IT was not a huge homecoming for a whole regiment, but that made it all the more personal.
Families of just 21 men gathered at RAF Honington on Wednesday to welcome the first of 232 men of 1 Royal Tank Regiment home from six months in Afghanistan.
A skirl of the regimental pipes blew across the darkening airfield and fathers, sons and boyfriends marched into view to applause and whoops of joy. They lined up opposite the marquee decorated with children’s welcome home posters, then military precision gave way to hugs.
The piecemeal return will stretch into November because of the regiment’s multitasking. It was part of our chemical, biological and radiological warfare unit with the RAF Regiment, but the defence review took them off that role and next year they will combine with 2 RTR to form the Royal Tank Regiment with Challenger tanks. Meanwhile they have filled in as everything from six-wheel drive Mastiff armoured vehicle crews to handling bomb sniffer dogs.
Second in command of 1 RTR Major Graeme Mackay said: “We’ve had soldiers employed in a myriad of tasks. They’ve made a significant contribution and can be proud of what they’ve done.”
The returning Nine Troop’s leader Capt Pete Eadon said they provided Mastiff crews for the Grenadier Guards in Nahr-e-Saraj.
“It’s the most kinetic area of Helmand,” he said. “Their job involved moving troops into combat, often under fire. The Mastiffs really proved their worth for power, manoeuvrability and protection. In fact the enemy was given orders not to attack us after a few months.”
But he added: “It’s harder for the people left behind because they don’t know what you’re doing. There are days when you’re out of harms way, but they don’t know.”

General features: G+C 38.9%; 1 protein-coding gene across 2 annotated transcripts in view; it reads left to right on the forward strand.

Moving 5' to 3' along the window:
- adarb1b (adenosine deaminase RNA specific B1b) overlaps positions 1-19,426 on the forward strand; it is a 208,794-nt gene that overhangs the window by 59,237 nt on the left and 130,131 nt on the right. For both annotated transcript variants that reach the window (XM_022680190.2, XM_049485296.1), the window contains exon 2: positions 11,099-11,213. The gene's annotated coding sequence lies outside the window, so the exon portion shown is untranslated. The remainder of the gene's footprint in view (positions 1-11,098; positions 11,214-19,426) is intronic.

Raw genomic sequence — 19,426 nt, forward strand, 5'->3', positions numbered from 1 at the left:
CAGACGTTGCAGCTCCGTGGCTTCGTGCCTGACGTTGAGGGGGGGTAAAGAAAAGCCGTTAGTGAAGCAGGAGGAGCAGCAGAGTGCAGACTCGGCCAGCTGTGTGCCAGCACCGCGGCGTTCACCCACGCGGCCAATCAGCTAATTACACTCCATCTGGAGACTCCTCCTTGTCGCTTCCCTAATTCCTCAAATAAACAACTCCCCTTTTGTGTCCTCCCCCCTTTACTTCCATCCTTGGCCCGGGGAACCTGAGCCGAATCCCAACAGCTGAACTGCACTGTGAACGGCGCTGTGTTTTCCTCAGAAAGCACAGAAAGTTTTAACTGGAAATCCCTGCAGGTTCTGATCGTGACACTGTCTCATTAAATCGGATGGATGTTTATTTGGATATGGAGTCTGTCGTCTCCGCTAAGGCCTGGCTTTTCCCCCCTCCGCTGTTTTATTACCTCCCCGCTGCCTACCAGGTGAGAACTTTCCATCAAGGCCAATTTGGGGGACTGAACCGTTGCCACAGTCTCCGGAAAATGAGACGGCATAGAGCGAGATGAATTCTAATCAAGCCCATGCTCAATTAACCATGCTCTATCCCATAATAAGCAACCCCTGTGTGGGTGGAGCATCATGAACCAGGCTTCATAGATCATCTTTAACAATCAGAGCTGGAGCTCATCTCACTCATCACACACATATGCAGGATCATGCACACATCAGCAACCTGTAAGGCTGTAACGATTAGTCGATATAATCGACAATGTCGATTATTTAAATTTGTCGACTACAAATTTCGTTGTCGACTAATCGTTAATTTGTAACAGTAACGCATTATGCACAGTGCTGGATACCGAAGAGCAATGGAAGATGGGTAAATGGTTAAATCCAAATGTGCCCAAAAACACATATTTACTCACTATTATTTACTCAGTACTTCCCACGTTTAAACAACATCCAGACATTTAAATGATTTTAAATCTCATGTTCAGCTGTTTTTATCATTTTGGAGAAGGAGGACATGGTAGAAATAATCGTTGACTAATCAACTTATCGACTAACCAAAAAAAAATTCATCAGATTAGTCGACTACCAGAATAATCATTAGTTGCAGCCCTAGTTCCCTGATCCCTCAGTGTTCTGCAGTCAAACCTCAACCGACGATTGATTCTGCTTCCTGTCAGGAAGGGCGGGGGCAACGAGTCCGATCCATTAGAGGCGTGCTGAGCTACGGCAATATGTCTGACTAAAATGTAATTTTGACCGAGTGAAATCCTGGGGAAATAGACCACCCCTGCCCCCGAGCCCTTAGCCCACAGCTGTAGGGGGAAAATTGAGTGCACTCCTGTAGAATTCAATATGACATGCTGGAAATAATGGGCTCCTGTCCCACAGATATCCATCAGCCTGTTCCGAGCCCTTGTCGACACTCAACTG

His mother Anne agreed: “You don’t know what’s going on out there. The really awful thing is you hear a soldier has been killed and when his name is given it’s a relief, but then you go through the emotion that there’s some poor mum grieving.”
Thinking of those at home can also be tough. Fiji-born Corp Semi Navuku was on his second trip to Helmand but when he left his son Kulivati was only five weeks old.
“The first time was easy for me ,” he said, standing with his partner Heather Wade. “But this time I had her and him and it was very very difficult. She sent me pictures on Facebook, which kept my morale up.”
Heather said: “It’s been a long hard six months.”
Lance Corp Tony Knowles’ wife Kim gave birth to Amber on Fathers Day, Sunday June 17, and he left the following day.
“I’ve been watching her grow up on Facebook,” he said. “It’s the thing I’ve been waiting for coming back through Cypress. I wanted to get home and see everybody.”
Kim had dressed Amber in a t-shirt which had a picture on the front of Tony with the baby as he last saw her and on the back had a picture of a tank and the words ‘Mini-Tankie’.
A homecoming parade through Bury St Edmunds is being planned for November 28, when all the regiment will be home. They are hoping to have a Mastiff for the parade.
Hopefully, if the Eadons decided to come and watch, the family will have a less eventful journey. Their car’s water pump died only 10 minutes from their hotel and only got to the homecoming thanks to a helpful RAC man. While they travelled on to the base, the RAC man fitted a new pump on the hotel forecourt then brought the keys to the base.
Anne said: “I was determined to be here. If he could get here all the way from Afghanistan, we could get here from Newcastle.”